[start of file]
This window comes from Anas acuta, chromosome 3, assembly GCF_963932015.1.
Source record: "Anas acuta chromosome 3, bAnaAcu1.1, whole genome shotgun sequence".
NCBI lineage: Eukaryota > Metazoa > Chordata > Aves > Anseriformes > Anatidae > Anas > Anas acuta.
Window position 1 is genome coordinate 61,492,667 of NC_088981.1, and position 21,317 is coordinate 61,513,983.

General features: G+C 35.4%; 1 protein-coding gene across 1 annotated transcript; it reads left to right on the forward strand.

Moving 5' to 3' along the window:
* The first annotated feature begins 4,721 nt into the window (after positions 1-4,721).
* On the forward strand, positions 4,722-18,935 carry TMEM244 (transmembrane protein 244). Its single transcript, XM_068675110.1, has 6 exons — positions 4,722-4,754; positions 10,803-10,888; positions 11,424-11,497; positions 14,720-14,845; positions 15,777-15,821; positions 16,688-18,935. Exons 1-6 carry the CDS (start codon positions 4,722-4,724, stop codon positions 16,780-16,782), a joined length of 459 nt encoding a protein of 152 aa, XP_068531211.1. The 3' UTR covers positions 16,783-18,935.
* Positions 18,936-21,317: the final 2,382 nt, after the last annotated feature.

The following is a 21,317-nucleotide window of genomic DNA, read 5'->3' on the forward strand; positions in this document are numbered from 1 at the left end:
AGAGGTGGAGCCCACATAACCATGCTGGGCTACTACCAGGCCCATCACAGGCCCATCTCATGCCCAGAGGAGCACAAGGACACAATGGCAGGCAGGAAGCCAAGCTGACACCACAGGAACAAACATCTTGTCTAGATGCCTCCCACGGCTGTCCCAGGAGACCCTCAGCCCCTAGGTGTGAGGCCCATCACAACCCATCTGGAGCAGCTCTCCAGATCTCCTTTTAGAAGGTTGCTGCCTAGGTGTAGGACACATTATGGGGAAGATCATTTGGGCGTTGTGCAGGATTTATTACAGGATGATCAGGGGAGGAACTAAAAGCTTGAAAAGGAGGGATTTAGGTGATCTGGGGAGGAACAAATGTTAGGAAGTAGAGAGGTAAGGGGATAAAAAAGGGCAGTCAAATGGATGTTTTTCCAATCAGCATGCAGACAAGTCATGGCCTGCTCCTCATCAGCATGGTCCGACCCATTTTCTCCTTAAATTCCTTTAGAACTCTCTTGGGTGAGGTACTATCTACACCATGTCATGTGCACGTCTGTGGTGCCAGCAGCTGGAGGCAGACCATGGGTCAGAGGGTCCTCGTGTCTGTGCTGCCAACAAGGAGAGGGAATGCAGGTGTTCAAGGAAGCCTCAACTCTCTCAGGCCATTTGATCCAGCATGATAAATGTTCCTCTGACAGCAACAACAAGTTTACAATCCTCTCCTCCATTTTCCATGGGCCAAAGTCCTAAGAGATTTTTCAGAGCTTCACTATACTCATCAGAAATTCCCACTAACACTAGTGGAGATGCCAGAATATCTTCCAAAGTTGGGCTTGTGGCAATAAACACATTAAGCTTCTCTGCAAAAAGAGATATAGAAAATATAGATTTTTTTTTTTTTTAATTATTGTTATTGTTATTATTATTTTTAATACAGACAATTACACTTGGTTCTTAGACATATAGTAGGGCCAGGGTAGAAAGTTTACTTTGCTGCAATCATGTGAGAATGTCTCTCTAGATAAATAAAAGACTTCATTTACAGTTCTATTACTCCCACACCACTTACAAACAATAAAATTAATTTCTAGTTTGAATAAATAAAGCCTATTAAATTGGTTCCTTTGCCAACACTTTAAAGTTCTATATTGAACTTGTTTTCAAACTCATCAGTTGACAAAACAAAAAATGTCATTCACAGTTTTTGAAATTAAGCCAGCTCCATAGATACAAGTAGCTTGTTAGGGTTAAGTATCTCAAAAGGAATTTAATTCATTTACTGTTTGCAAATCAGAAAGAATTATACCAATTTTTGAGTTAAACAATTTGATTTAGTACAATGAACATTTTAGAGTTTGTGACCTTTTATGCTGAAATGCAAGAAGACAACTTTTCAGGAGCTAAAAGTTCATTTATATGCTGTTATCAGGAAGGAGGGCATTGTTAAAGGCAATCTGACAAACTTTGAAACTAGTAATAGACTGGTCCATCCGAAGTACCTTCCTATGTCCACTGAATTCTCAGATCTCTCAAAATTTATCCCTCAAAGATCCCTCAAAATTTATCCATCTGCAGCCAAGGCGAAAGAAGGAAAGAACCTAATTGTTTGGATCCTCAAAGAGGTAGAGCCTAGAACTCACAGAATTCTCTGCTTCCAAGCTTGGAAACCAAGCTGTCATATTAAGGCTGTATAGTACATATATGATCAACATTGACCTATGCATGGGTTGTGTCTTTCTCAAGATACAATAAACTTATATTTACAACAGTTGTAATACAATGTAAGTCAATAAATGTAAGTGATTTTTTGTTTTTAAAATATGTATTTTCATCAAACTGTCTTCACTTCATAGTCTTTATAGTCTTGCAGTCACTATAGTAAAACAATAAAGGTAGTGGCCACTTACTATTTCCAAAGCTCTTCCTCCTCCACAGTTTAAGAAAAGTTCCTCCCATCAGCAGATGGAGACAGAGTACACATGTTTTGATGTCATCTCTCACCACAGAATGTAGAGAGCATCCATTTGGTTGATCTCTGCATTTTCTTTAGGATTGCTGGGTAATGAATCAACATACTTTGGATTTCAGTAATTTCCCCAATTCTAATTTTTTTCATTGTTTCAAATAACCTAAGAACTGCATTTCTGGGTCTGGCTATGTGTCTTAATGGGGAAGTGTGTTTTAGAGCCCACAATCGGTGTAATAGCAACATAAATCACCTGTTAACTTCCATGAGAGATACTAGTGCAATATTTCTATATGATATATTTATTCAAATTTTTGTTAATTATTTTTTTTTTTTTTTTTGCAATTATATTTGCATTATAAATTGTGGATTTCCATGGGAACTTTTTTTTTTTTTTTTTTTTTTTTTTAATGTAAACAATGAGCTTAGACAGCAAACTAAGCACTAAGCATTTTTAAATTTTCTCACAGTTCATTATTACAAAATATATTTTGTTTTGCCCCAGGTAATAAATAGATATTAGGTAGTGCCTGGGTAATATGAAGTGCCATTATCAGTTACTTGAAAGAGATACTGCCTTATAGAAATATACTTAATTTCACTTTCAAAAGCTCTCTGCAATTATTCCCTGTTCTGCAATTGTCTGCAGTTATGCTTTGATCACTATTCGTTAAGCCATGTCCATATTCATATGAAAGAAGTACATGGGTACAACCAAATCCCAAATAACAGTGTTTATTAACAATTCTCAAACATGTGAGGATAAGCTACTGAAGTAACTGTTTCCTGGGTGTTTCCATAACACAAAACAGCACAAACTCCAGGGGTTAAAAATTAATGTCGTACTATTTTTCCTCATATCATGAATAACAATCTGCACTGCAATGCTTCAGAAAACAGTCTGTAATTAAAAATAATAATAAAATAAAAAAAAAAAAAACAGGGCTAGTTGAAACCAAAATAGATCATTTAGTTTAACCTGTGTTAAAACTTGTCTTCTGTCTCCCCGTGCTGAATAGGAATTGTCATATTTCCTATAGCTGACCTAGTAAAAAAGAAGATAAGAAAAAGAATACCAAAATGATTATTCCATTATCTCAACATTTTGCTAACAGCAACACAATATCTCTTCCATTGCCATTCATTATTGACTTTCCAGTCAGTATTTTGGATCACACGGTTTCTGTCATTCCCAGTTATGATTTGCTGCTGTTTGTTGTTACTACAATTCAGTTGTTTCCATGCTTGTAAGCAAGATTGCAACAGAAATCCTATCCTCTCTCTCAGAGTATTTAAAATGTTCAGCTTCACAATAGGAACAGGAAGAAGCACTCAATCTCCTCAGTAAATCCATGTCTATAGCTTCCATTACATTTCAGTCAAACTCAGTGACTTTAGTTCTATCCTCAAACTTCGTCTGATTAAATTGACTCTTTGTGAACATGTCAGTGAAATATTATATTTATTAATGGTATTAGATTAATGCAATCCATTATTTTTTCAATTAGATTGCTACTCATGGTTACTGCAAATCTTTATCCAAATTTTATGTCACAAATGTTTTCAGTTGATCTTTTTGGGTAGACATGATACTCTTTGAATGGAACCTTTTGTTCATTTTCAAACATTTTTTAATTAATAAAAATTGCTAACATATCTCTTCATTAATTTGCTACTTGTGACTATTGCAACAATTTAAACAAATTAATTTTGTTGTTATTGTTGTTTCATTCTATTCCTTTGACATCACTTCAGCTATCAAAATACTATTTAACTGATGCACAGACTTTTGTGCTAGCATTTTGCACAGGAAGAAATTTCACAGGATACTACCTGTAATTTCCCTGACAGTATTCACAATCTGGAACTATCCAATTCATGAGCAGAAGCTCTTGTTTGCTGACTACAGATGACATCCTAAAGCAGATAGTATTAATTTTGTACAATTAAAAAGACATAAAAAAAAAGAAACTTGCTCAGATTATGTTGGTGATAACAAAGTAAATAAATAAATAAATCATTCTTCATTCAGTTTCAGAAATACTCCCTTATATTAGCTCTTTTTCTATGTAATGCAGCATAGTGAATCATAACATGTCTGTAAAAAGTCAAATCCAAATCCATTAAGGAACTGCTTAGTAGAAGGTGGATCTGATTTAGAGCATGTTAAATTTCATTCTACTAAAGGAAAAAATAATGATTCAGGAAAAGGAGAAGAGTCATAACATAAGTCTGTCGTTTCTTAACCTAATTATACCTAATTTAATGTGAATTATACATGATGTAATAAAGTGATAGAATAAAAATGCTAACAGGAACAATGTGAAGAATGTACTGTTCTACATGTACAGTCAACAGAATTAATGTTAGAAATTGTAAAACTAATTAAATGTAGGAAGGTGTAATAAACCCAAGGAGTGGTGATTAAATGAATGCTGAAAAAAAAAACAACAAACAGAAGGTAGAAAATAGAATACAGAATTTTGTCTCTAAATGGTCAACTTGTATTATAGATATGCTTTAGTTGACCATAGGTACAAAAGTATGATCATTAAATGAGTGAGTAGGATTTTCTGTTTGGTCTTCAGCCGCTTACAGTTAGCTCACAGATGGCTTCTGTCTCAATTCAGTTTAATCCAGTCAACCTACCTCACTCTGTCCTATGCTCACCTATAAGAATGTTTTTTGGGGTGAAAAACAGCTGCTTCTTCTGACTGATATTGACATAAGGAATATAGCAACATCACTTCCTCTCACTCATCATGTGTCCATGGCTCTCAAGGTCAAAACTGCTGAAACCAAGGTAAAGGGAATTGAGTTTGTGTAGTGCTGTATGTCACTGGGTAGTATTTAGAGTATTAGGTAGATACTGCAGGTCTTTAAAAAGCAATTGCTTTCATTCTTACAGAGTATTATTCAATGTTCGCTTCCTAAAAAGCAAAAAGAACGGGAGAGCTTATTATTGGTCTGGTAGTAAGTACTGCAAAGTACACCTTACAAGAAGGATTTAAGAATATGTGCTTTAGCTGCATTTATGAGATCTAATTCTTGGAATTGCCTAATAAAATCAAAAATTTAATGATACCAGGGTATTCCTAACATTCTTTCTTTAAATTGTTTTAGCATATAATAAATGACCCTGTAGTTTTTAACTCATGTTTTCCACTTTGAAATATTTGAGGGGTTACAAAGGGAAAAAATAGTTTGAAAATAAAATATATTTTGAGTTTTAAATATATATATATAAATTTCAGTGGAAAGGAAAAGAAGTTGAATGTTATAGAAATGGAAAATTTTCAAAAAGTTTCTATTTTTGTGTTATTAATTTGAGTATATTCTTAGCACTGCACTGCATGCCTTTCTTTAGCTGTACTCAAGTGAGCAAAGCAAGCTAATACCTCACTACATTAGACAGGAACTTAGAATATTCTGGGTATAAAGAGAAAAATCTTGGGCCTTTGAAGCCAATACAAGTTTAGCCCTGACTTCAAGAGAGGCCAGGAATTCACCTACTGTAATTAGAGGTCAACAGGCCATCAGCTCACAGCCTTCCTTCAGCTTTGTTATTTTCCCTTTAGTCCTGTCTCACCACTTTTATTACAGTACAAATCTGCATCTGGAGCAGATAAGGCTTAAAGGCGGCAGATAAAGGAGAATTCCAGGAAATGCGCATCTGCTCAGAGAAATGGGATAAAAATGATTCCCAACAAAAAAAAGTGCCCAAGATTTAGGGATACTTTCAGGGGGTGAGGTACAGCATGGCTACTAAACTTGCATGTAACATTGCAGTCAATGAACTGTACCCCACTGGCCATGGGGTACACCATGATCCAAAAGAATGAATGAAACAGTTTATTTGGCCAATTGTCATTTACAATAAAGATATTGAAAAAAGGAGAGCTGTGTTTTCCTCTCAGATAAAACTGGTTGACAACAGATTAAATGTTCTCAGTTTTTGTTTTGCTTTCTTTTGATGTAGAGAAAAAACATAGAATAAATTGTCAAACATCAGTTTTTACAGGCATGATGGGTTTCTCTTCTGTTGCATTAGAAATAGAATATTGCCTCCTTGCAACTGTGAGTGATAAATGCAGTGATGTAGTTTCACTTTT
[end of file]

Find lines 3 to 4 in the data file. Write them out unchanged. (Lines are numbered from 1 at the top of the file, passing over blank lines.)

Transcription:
NCBI lineage: Eukaryota > Metazoa > Chordata > Aves > Anseriformes > Anatidae > Anas > Anas acuta.
Window position 1 is genome coordinate 61,492,667 of NC_088981.1, and position 21,317 is coordinate 61,513,983.